The following is an excerpt from Omichi no joshiki [Tenrikyo Fundamentals] (pp. 116–120) by Koji Sato, professor at Tenri University and instructor at Tenri Seminary. Note: This translation is a provisional one at the moment and may require further revision.
All Days Are Lucky Days
In Japan today it is customary to plan a wedding on an auspicious day and avoid certain days that are considered unlucky. The same goes for funerals, as certain days are considered inappropriate. Such long-held customs emerged when the Chinese calendar that was brought to Japan took on a life of its own and began to regulate the lives of the Japanese people.
According to the imperial history Nihon shoki, the first calendar was introduced to Japan about the same time Buddhism was introduced, in the mid-6th century during the rule of Emperor Kinmei. It is said that a “calendar specialist” had come at that time from the Korean kingdom of Paekche.
The actual calendar that came into use was introduced a short time later, during the “Taika reforms.” A divination office was created to oversee and manage calendars on top of specialized fields such as astronomy and astrology.
In 2003, large numbers of narrow wooden tablets were excavated at the Ishigami Historic Ruins in Asuka Village, Nara Prefecture. Among these tablets was a calendar from the sixth year of the reign of Empress Jito (692), which aroused much excitement. It marked the first time an actual “Genka calendar,” created during the Liu Song Southern Dynasty (420–479), was ever found. This Genka calendar not only marked the days as calculated by “the ten heavenly stems” and “12 early branches,” but also marked each day as either lucky or unlucky.
This find means that the Japanese were already choosing which days to conduct events as early as the Asuka period (538–720). Knowledge of which days were potentially good or bad, lucky or unlucky, on top of days that would either bring about fortune or misfortune was considered important for anyone who tried to rule the country. The origin of the word “hijiri” (meaning “Emperor” or “sage”) is said to come from the Japanese for “know the day” [日知り].
The custom of picking the right day is not limited to the East; it is done in Western cultures as well. One can see this in how Friday the 13th is detested because it is seen as an ominous day.
But Oyasama said:
“There is not a single day which you ought to complain about. All days are lucky days. People choose a lucky day for a wedding or for raising [the ridge-beam of] a house. But the luckiest day is the day when everybody is spirited in mind.”
She taught the ways how each day was lucky as follows:
1st: It begins [Tsuitachi: Hajimaru]
2nd: Abundance [Futsuka: Tappuri]
3rd: Nourished [Mikka: Mi ni tsuku]
4th: Happiness comes [Yokka (shi): Shi-awase yo naru]
5th: Providence comes forth [Itsuka: Ri o fuku]
6th: Providence settles [Muika (roku): Roku dai osamaru]
7th: Nothing to worry about [Nanoka: Nanni mo yu koto nai]
8th: Expanding in all directions [Yoka (hachi): Happo hirogaru]
9th: Suffering disappears [Kokonoka (ku): Ku ga naku naru]
10th: Sufficiency [Toka (ju): Jubun]
11th: Sufficiently it begins [Ju-ichi-nichi: Jubun hajimaru]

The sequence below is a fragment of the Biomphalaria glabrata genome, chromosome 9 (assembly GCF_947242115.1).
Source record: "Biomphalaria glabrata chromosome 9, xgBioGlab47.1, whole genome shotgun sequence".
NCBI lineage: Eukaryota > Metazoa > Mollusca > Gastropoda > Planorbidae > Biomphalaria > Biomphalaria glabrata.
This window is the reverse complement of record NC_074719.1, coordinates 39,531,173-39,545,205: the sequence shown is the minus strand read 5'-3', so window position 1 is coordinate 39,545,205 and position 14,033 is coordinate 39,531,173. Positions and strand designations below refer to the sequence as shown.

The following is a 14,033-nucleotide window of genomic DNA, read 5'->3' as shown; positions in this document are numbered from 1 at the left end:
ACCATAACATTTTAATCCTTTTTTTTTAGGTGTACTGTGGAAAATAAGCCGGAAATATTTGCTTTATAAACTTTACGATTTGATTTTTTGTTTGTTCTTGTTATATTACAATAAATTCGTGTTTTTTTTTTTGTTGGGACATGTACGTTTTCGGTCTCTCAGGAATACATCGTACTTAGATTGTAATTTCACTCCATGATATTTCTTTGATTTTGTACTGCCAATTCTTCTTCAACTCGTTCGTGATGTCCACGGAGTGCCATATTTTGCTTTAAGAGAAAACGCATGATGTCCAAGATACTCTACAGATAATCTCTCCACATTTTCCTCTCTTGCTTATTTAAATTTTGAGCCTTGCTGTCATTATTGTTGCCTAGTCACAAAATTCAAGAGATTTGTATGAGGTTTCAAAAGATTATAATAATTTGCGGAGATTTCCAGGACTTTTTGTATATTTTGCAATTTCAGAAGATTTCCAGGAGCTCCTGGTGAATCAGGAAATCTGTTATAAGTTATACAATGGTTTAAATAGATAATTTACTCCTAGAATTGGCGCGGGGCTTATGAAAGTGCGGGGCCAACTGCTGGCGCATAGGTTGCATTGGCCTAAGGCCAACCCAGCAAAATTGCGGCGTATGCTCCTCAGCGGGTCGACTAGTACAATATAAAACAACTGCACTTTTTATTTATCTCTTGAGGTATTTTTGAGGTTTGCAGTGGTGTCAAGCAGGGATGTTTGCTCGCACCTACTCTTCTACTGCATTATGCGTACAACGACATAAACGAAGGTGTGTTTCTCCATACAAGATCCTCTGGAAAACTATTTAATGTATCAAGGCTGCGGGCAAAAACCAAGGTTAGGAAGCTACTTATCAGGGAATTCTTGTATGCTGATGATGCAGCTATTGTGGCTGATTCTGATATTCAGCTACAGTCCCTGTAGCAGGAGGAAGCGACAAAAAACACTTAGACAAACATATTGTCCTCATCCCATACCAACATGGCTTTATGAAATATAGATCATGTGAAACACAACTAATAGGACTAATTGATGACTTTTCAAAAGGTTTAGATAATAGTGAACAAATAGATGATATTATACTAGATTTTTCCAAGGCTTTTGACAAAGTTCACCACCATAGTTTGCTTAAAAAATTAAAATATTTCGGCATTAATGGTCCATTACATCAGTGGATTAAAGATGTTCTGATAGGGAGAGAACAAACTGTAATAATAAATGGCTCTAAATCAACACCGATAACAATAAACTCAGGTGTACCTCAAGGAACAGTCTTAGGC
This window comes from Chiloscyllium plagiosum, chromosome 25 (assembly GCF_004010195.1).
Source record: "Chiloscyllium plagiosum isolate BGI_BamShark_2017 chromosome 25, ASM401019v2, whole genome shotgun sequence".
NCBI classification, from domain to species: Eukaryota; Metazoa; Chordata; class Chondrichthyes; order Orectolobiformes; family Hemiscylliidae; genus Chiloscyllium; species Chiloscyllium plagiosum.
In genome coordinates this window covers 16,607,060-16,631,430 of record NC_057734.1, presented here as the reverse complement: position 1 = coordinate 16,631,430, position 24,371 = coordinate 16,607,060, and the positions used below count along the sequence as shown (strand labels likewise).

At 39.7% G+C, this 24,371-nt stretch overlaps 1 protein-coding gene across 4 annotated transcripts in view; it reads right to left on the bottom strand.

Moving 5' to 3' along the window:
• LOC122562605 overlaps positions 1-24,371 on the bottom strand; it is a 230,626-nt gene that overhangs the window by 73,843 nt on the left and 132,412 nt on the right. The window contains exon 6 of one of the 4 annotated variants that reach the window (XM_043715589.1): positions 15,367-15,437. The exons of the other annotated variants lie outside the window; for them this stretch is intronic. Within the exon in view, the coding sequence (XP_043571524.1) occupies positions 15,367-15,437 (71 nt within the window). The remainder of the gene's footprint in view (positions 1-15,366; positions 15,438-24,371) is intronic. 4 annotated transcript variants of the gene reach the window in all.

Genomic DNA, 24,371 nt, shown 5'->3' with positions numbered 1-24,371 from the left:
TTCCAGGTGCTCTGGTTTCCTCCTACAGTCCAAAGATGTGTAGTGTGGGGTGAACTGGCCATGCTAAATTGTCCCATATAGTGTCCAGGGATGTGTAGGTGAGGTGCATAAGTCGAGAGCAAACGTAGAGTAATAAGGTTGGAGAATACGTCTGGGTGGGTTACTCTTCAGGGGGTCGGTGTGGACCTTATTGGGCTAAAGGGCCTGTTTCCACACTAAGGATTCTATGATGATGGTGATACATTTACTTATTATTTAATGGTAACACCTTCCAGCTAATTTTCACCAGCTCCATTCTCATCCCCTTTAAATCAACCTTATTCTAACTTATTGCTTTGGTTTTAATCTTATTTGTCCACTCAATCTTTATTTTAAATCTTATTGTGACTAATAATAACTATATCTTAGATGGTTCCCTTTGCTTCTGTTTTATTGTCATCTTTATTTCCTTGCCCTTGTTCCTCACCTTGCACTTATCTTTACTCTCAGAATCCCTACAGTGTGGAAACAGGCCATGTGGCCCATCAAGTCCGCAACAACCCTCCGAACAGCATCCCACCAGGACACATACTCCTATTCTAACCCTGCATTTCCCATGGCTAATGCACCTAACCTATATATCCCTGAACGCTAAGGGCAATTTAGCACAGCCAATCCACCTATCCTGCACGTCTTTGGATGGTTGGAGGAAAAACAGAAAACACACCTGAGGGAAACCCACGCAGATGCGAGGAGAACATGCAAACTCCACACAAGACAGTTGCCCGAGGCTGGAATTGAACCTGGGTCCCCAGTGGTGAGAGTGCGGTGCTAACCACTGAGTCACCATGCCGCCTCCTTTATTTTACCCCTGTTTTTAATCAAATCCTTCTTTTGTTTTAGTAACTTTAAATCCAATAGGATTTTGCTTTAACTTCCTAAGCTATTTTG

12th: Sufficiently abundant [Ju-ni-nichi: Jubun tappuri]
13th: Sufficiently nourished [Ju-san-nichi: Jubun mi ni tsuku]
(and so forth)
20th: Sufficiently abundant abundance [Hatsuka: Jubun tappuri tappuri]
21st: Sufficiently abundant it begins [Niju-ichi-nichi: Jubun tappuri hajimaru]
(and so forth)
30th: Sufficiently abundant, abundant abundance [Sanju-nichi: jubun tappuri tappuri tappuri]
“Thirty days make a month, twelve months make a year. There is not a single unlucky day in the whole year.”
Anecdotes of Oyasama 173, “All Days Are Lucky Days”
The original Japanese has a lot of alliteration, which gives it a quality of a counting song. But there are a few exceptions here. To explain, the Chinese character for “one” used to write “first” (一日) can also be read “hajime” “beginning” or “to begin”).
I believe that “abundance” (tappuri) is connected with the “second” (futsuka or futatsu) because there is a word tafutafu that is used to signify fullness.
The fifth is the same line as Song One, verse 5 from The Songs for the Service, “Providence comes forth” (Ri o fuku). This is an example of assonance, or the repetition of the same vowel.
Lastly, to explain “roku dai” from the sixth can be interpreted to refer the six elements in Buddhism (earth, water, fire, wind, heaven, and consciousness). I believe that we can understand this to represent God’s protection within the body and in the world.
Of all the days there are, there is not a single bad or unlucky day; they are all good or lucky days. Oyasama teaches us what is really important by teaching that, “the luckiest day is the day when everybody is spirited in mind.”
The mind is none other than what God gave us to use freely as we wish, as taught by the phrase, “The mind alone is yours.” However, when it comes to doing anything, it is natural that difficulties will arise when everything is pushed aside to suit the agenda of a single person.
What is important in any matter is for each person to come together and become spirited as everyone moves toward a single goal. When this is accomplished, there ought to be no doubt that such a day will prove to be a “lucky day.”
- Next installment in this series: Merit That is Not To Be Seen By the Eye
*Note: This post has been revised since its original publication.
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